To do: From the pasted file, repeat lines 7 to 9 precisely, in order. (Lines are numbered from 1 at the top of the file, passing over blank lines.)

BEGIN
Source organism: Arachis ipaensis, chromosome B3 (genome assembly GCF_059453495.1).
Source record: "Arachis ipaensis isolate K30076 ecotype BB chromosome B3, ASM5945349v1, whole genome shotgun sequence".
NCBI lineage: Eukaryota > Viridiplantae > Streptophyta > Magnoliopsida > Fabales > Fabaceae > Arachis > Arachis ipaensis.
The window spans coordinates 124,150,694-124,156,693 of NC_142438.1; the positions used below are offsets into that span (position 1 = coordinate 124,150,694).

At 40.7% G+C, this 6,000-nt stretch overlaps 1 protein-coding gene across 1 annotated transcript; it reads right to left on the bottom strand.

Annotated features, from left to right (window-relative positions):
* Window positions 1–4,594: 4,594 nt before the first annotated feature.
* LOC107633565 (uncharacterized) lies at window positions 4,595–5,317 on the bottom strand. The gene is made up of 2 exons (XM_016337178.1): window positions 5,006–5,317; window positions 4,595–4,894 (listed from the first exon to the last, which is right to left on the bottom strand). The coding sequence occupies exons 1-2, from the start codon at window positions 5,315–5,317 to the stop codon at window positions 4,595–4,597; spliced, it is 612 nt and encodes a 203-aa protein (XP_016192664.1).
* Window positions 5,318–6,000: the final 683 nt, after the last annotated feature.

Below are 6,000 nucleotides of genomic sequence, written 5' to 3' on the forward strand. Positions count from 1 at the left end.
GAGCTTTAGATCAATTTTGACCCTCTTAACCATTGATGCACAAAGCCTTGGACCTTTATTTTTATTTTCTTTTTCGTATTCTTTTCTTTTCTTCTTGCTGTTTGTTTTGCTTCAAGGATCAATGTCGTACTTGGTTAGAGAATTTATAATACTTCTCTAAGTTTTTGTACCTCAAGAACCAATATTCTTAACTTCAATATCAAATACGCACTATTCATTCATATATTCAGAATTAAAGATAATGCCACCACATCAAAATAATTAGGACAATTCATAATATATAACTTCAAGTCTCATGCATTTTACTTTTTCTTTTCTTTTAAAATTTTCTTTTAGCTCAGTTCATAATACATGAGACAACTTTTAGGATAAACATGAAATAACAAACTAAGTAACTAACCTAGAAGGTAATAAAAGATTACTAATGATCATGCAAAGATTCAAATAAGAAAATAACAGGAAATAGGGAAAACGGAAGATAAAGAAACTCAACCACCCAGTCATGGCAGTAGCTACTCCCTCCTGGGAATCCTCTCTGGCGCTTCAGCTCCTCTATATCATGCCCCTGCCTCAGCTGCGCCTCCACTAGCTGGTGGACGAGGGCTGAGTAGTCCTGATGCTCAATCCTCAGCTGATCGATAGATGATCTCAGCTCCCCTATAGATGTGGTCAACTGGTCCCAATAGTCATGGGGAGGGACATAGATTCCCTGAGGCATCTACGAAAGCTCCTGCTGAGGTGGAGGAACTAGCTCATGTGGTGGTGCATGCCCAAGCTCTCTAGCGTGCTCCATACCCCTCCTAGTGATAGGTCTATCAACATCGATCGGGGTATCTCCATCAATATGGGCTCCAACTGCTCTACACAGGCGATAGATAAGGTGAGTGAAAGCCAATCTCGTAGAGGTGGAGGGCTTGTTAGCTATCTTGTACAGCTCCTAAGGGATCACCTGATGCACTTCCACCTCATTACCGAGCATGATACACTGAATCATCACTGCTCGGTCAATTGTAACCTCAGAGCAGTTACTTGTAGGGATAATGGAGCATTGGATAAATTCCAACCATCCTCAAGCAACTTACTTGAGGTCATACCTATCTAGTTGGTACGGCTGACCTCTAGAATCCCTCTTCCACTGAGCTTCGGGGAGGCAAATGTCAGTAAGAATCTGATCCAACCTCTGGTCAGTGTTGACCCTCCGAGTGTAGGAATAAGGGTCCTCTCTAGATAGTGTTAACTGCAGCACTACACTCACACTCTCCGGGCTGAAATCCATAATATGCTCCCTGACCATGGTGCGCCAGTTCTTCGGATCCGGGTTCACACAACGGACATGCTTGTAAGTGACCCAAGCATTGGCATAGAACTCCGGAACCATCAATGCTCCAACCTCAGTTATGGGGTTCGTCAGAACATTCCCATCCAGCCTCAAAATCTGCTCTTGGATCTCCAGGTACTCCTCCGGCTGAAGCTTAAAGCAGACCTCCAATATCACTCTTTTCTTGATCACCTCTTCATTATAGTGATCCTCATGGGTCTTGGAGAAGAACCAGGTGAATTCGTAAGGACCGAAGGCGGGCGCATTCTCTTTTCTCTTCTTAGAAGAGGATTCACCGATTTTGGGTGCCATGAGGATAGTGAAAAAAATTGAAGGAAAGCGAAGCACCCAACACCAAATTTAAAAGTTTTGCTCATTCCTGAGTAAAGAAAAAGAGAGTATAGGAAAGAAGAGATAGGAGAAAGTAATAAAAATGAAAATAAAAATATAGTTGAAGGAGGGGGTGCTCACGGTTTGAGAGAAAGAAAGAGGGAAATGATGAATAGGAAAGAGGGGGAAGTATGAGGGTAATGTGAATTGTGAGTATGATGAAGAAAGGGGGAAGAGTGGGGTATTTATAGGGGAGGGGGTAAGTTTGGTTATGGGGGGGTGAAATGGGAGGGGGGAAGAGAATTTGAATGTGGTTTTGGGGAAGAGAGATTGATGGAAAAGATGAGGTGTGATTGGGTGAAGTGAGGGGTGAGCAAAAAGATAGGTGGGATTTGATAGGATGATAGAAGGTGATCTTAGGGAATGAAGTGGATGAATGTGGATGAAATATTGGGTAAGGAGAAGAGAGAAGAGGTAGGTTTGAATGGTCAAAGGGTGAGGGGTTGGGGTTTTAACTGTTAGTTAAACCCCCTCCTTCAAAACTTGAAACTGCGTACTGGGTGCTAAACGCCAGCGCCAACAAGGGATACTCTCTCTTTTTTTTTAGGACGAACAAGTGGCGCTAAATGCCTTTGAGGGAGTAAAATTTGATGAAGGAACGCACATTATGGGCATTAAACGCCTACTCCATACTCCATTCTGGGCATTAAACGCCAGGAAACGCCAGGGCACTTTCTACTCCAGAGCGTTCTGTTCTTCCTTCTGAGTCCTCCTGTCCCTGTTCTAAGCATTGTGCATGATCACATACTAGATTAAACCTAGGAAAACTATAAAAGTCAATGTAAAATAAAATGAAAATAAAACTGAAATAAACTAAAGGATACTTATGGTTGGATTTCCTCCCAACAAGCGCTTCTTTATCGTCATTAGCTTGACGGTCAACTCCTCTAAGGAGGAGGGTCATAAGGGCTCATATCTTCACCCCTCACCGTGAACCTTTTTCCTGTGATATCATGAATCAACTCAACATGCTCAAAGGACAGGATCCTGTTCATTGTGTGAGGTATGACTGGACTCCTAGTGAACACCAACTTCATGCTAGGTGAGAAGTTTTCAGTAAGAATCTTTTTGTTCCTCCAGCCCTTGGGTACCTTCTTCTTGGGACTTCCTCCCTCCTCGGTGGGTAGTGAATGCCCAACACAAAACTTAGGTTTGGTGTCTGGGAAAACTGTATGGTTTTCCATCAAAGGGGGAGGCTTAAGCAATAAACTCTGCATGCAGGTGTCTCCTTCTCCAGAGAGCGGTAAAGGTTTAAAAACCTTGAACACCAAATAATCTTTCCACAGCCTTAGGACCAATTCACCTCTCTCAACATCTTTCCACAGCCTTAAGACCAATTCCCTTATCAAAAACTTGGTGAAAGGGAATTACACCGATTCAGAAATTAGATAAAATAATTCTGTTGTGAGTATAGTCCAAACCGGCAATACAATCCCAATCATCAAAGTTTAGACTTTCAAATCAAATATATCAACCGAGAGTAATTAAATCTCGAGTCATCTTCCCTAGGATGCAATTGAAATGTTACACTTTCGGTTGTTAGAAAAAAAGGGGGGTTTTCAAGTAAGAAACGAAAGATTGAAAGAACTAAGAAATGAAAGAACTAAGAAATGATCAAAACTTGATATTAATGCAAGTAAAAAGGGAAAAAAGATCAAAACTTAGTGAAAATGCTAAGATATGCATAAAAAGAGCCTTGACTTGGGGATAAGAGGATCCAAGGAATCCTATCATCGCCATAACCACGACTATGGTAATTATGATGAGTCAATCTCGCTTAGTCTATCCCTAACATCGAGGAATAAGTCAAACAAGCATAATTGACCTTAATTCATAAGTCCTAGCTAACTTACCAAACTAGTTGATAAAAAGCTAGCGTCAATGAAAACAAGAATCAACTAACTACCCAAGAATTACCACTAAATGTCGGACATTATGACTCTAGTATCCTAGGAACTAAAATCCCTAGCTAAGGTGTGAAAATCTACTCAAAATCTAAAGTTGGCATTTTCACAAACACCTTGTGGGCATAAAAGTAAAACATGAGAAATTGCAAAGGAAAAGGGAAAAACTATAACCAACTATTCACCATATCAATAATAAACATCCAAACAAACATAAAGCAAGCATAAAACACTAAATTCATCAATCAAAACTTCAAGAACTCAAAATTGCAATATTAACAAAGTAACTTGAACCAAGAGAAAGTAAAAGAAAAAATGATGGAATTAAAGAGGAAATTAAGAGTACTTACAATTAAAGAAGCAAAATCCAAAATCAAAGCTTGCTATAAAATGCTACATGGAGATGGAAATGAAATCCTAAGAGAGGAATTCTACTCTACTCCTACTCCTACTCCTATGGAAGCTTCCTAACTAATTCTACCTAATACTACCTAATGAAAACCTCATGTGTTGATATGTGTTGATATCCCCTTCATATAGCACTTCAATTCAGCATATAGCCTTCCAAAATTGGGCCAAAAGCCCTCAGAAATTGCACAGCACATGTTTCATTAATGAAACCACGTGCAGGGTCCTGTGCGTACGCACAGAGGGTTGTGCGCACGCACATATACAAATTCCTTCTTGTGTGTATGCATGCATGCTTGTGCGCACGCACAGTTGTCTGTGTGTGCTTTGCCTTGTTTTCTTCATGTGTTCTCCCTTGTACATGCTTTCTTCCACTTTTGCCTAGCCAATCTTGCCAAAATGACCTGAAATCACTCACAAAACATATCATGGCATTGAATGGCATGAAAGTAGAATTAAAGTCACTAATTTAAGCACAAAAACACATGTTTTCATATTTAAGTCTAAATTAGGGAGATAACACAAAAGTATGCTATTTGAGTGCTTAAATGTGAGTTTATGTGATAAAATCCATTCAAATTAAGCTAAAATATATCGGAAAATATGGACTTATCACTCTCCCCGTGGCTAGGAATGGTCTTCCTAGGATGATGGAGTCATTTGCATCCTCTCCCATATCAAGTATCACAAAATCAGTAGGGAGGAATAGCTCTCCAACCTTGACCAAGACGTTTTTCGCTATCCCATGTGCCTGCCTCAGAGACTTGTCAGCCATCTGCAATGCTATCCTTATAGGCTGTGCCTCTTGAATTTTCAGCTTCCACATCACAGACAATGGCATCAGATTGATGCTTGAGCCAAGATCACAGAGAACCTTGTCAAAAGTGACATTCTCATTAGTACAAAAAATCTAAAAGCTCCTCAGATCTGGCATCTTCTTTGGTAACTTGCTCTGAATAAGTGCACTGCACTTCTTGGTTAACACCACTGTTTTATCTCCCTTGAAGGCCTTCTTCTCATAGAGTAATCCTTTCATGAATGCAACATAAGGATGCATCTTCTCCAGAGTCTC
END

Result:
* Window positions 1–4,594: 4,594 nt before the first annotated feature.
* LOC107633565 (uncharacterized) lies at window positions 4,595–5,317 on the bottom strand. The gene is made up of 2 exons (XM_016337178.1): window positions 5,006–5,317; window positions 4,595–4,894 (listed from the first exon to the last, which is right to left on the bottom strand). The coding sequence occupies exons 1-2, from the start codon at window positions 5,315–5,317 to the stop codon at window positions 4,595–4,597; spliced, it is 612 nt and encodes a 203-aa protein (XP_016192664.1).
* Window positions 5,318–6,000: the final 683 nt, after the last annotated feature.